The March of Folly: From Troy to Vietnam

The March of Folly: From Troy to Vietnam

by Barbara W. Tuchman
4.1 7

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March of Folly: From Troy to Vietnam 4.1 out of 5 based on 0 ratings. 7 reviews.
navygirl09 More than 1 year ago
I recently read this book, & the parallels that she draws with respect to the gaffes & outright stupid mistakes that all governments seem to make is amazingly on point. Her analysis of the "folly" of Viet Nam is dead on,& after reading it, anyone should be able to see what drove our involvement in that area; whatever side they they were/are on,this book explains it in the easiest,clearest manner possible. I highly recommend it.
Guest More than 1 year ago
This is one of my favorite books of all time. It shows what factors contributed to the government blindness 'or plain stupidity' that lead to those moments in history where we now think that almost any other choice would've been better than the one chosen. Worth the read.
Guest More than 1 year ago
Barbara Tuchman takes 3 important historical events and one legend (Troy) and explains why these events happened. She defines folly as the pursuit of policy contrary to self interest. For folly to occur one or all of three things are always present: obliviousness to the disaffection of constituents, primacy of self-aggrandizement, and illusions of invulnerable status. She takes these themes and analysis events in unusual detail, explaining how political institutions do self-destructive things. And she explains why these things happened, something we do not always get when reading history. I thought her book to be extremely interesting for anyone interested in political history. It is well written and her writing is logical in describing the seqauence of events, the people in power, their values, and why they acted in such a self destructive manner. I think this is an important book because it shows that folly can occur when men in power feel the most invulnerable.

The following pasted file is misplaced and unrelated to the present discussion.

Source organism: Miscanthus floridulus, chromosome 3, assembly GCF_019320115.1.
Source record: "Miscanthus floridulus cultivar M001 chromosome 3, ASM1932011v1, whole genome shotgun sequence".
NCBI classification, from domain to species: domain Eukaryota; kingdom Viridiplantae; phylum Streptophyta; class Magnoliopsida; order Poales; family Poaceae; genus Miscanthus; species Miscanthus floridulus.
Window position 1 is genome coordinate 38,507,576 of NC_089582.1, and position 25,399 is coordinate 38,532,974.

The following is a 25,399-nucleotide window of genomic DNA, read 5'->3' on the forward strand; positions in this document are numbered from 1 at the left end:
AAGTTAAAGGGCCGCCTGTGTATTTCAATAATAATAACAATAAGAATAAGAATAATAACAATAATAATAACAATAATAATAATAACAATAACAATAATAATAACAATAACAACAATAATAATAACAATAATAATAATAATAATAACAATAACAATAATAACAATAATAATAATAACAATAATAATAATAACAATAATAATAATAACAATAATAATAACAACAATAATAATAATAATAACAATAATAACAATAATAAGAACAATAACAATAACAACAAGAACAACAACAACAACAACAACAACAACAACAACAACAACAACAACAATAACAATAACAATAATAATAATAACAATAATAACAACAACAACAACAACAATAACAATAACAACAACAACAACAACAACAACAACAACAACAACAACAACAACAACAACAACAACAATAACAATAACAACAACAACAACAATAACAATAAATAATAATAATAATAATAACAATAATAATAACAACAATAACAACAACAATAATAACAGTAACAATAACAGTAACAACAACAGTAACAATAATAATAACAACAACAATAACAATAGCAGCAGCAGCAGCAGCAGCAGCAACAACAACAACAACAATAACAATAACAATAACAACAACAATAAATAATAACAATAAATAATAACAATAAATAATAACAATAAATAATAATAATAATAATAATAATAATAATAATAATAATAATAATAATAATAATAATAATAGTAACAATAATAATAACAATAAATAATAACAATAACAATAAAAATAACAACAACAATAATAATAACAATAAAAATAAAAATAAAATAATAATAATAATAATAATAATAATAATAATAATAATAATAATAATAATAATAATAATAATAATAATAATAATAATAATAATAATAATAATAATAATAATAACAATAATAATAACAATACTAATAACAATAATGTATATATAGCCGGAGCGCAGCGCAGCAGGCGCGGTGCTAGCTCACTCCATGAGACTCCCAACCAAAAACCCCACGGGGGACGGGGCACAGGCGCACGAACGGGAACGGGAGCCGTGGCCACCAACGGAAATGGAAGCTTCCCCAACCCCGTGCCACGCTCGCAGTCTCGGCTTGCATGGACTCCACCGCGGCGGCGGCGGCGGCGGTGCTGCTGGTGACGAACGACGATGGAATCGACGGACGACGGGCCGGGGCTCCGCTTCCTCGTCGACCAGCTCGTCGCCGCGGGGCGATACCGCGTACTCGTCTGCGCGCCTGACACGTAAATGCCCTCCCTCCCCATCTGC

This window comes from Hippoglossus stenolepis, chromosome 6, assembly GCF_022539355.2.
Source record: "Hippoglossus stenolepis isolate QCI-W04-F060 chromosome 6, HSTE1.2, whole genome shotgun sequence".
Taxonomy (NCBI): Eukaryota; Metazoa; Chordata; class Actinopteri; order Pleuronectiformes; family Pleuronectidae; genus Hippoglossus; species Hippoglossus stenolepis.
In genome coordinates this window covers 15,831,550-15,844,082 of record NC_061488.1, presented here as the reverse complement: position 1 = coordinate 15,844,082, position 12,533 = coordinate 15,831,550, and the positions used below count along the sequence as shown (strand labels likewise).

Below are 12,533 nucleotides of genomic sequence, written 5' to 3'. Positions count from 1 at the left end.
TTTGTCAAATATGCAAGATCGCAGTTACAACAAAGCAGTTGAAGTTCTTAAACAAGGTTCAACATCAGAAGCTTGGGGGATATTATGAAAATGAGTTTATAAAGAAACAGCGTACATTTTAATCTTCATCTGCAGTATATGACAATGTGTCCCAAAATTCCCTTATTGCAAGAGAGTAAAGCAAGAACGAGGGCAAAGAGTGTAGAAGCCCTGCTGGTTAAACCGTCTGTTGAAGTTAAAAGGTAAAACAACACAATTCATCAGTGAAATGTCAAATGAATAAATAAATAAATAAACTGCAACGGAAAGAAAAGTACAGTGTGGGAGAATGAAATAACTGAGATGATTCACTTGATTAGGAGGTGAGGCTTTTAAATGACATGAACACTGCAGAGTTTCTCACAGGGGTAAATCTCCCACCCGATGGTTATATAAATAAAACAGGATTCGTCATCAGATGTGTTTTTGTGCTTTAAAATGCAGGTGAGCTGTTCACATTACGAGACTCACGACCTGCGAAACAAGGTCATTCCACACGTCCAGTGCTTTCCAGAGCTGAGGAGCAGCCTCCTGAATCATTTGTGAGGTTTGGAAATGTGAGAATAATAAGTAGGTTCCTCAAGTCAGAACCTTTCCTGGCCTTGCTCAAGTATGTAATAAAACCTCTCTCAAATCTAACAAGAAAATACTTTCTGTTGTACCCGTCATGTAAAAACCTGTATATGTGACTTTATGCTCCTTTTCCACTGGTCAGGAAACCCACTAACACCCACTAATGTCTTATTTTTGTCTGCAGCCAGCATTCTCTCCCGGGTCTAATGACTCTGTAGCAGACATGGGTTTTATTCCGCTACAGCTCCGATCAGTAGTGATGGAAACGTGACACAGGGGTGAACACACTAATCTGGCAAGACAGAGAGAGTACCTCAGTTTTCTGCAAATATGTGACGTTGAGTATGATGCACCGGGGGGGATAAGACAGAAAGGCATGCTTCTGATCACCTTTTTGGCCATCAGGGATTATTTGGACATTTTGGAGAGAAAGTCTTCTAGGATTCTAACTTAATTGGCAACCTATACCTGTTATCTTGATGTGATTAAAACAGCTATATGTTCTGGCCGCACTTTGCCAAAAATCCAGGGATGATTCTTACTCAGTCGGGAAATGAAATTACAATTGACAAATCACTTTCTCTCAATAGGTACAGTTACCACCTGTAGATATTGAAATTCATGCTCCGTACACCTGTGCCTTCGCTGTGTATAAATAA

Walsingham More than 1 year ago
Part of the genius of Barbara Tuchman is that her writings offer new insights to every serious reader. She is a valuable resource for scholars and novices. And in her “March of Folly, From Troy To Vietnam” we find conclusive proof that humanity will probably never “learn”. It appears that we are pitiful creatures, driven endlessly by our desires. Thus we seek power and all that may flow from it, until we are toppled by orerreach or death. So it was from “... Troy to Vietnam ...” and to … Iraq. “ ... As it was in the beginning, is now and ever shall be, …”
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Guest More than 1 year ago
I found this book to jump around a great deal with no explanation as to why certain facts were being presented. I am sorry to say that I would not recommend this book and even though I am certain that the author spent a long time on it, I feel that this book read very slowly.